Background Factors affecting early hospital deaths after trauma may be different from factors affecting later hospital deaths, and the distribution of short and long prehospital times may vary among hospitals.
Objective We wished to explore whether hazard regression (HR) models might be more useful than logistic regression (LR) models for analysis of trauma mortality, especially when hospital effects at different time points are of interest.
Methods We obtained data for trauma centre patients in the 2008–2009 US National Trauma Data Bank (NTDB). Cases were included if they had complete data for prehospital times, hospital times, survival outcome, age, vital signs, and severity scores. Subjects were excluded if pulseless on admission, transferred in or out of hospital, or Injury Severity Score<9. We compared LR models predicting 8-h survival to HR models with survival censored at 8 h, using the same covariates and including an indicator for each hospital. HR models were then modified to allow time-varying hospital effects.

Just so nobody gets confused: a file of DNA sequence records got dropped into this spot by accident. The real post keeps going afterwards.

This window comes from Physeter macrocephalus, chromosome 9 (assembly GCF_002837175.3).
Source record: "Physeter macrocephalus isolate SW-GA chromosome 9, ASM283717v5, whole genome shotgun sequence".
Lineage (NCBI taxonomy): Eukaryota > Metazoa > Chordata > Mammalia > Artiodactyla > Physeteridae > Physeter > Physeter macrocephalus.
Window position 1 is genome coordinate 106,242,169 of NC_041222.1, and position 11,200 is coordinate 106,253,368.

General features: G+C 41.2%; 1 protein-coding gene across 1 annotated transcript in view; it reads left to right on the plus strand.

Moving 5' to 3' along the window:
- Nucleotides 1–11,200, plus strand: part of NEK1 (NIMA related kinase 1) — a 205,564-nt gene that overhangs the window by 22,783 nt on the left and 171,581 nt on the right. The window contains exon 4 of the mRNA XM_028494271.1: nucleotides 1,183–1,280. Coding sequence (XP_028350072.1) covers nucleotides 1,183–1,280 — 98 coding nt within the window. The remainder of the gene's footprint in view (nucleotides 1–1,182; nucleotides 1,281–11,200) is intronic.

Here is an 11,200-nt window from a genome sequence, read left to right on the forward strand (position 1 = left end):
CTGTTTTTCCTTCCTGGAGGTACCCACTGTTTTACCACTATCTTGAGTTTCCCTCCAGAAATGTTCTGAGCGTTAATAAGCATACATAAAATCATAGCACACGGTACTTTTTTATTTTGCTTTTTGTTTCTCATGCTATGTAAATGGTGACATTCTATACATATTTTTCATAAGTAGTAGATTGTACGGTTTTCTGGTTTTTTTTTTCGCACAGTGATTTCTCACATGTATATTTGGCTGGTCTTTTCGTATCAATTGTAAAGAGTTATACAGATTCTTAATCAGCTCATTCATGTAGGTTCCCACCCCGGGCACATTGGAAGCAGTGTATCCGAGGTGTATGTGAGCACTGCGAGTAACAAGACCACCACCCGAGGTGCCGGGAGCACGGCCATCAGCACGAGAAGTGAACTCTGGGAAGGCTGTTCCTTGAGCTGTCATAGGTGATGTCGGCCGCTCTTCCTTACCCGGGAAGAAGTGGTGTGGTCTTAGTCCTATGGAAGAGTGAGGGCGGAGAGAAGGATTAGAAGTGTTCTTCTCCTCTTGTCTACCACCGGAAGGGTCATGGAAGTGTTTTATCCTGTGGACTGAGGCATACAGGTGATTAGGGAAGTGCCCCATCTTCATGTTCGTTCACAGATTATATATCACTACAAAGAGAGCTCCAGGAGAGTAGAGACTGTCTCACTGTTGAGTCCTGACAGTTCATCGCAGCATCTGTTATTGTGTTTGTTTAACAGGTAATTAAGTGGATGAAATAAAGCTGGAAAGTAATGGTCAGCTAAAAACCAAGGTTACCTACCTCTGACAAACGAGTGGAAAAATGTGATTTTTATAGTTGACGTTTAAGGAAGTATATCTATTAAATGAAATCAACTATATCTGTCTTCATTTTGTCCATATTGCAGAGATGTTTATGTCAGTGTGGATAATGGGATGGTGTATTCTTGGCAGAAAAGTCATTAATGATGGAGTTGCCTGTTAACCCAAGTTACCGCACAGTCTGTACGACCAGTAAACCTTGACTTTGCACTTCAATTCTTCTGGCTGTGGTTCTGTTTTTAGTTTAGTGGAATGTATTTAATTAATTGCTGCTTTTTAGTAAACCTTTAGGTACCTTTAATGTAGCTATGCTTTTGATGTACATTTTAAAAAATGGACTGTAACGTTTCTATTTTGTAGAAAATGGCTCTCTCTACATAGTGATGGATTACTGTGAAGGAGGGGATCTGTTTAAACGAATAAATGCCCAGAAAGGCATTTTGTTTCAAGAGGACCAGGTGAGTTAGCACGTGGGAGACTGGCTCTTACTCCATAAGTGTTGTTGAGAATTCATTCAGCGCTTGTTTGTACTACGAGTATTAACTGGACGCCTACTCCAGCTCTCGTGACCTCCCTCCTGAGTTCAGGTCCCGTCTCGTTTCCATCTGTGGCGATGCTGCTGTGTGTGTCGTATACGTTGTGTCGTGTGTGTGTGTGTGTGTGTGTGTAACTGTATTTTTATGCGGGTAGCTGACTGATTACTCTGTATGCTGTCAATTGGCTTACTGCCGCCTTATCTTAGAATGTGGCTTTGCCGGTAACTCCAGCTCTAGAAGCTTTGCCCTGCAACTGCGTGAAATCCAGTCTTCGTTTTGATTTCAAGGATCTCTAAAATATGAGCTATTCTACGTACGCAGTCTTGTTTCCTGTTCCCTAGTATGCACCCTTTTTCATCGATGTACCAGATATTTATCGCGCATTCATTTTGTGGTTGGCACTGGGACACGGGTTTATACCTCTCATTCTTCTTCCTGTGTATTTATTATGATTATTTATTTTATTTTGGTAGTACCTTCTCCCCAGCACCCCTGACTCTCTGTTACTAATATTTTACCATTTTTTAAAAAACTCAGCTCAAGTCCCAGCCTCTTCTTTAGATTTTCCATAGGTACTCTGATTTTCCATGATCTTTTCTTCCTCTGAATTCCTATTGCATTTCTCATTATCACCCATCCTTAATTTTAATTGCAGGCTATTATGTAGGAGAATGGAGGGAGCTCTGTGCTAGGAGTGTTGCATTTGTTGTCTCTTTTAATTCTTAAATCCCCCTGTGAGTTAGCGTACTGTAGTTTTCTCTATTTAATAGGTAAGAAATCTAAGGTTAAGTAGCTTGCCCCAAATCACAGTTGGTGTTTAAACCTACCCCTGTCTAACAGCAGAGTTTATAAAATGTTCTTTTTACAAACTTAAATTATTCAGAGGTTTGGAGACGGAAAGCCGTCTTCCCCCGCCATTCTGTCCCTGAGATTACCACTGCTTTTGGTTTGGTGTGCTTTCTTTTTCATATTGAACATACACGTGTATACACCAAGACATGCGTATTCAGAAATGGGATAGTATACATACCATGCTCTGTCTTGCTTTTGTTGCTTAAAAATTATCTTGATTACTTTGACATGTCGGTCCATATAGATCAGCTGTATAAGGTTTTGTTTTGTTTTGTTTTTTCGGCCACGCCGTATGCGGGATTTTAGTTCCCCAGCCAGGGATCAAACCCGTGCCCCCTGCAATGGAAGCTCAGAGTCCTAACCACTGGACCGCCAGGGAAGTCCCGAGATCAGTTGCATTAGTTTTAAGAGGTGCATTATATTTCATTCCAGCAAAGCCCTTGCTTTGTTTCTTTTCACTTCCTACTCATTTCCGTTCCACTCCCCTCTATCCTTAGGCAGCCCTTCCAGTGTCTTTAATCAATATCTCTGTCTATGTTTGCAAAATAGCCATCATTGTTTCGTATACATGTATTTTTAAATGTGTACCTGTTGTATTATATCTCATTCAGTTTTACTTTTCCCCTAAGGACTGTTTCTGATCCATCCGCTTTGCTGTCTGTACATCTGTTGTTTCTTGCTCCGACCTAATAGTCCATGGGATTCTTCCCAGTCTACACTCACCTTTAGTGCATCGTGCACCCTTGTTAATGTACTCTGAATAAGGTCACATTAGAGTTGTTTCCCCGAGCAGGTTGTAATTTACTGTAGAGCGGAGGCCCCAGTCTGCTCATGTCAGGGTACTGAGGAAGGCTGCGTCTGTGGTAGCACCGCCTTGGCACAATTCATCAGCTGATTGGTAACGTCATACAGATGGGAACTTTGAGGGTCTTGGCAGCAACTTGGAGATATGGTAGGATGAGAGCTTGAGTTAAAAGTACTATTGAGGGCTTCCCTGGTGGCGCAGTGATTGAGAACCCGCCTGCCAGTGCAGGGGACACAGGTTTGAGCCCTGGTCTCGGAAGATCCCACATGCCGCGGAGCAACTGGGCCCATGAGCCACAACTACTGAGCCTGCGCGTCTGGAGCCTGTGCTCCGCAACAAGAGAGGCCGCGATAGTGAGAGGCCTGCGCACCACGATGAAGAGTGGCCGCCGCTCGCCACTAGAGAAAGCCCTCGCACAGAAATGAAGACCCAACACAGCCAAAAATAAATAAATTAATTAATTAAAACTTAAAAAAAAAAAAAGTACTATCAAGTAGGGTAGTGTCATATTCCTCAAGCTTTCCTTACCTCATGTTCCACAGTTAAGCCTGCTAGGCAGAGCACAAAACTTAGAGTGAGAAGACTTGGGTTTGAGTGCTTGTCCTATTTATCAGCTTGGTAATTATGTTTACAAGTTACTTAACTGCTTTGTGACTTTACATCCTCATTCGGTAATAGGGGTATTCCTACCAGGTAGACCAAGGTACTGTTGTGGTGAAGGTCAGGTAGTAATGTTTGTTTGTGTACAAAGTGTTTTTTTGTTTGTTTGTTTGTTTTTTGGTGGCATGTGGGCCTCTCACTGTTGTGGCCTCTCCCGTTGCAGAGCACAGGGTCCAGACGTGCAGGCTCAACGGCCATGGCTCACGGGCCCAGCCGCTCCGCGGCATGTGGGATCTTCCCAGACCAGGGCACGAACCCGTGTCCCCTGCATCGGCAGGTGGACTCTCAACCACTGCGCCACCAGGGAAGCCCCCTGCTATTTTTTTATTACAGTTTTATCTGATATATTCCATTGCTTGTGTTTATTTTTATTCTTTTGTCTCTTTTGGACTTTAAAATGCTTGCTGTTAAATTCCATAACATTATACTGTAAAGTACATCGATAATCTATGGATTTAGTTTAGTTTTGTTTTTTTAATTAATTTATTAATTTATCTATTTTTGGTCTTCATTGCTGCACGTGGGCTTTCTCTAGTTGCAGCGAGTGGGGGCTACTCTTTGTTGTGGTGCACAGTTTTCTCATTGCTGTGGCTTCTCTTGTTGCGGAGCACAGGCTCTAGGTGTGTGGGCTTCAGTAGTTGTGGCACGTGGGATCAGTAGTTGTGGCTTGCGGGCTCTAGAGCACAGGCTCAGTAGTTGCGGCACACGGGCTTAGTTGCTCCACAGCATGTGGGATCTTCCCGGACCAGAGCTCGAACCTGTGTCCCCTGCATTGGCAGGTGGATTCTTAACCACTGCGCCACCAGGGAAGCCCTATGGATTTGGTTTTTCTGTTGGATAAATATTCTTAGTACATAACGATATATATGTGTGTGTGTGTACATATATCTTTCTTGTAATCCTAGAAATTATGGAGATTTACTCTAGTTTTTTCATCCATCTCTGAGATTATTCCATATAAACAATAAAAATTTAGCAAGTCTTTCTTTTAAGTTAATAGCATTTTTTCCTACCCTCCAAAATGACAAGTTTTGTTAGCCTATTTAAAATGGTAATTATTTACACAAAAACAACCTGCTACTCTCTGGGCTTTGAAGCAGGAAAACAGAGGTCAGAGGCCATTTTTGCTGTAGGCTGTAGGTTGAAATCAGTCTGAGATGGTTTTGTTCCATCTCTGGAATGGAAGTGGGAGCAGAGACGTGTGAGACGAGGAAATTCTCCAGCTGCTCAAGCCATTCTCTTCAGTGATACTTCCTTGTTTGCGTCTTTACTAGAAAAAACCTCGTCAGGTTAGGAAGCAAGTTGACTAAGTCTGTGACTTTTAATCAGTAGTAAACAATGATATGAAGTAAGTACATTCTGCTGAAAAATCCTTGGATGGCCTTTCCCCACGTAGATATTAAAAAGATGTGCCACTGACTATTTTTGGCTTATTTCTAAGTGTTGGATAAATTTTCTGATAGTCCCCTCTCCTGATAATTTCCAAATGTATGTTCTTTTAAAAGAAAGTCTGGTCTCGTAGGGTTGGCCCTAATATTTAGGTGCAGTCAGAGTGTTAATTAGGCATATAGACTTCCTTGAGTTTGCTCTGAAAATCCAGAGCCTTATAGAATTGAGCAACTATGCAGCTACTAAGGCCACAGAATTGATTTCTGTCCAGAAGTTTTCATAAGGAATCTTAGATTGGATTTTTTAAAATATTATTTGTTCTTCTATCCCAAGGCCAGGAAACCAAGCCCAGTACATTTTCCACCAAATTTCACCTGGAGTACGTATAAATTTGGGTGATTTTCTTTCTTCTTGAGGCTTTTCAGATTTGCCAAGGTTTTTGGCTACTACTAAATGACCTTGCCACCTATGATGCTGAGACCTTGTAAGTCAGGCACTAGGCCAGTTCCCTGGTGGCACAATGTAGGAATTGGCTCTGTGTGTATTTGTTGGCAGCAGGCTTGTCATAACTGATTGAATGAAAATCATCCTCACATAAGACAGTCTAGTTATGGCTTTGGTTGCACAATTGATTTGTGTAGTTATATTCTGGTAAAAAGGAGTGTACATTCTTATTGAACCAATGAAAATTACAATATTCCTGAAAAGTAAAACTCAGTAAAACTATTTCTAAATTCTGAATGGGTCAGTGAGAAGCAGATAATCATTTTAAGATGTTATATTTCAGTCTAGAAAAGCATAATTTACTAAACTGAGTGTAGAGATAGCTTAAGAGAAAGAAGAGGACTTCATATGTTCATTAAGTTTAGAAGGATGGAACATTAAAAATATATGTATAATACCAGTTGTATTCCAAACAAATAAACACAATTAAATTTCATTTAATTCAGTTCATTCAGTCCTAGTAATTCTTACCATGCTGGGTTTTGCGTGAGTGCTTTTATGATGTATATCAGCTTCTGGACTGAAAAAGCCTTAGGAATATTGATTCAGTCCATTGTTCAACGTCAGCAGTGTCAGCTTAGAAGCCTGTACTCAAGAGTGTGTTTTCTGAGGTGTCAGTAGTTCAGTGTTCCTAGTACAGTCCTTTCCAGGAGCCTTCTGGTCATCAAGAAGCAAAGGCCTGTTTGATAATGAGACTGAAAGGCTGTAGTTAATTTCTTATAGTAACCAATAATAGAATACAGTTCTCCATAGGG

Results 85 327 patients in 161 hospitals met inclusion criteria. Crude hazards peaked initially, then steadily declined. LR and HR models estimated similar hospital effects when HRs were assumed constant. However, time-varying HRs revealed major fluctuations in hospital-specific effects at different times after injury.
Significance HR models with time-varying HRs reveal inconsistencies in hospital effects, data quality, and/or timing of early death among trauma centres. HR models could also be adapted for censored data such as might result from interhospital transfers or delayed declarations of death.
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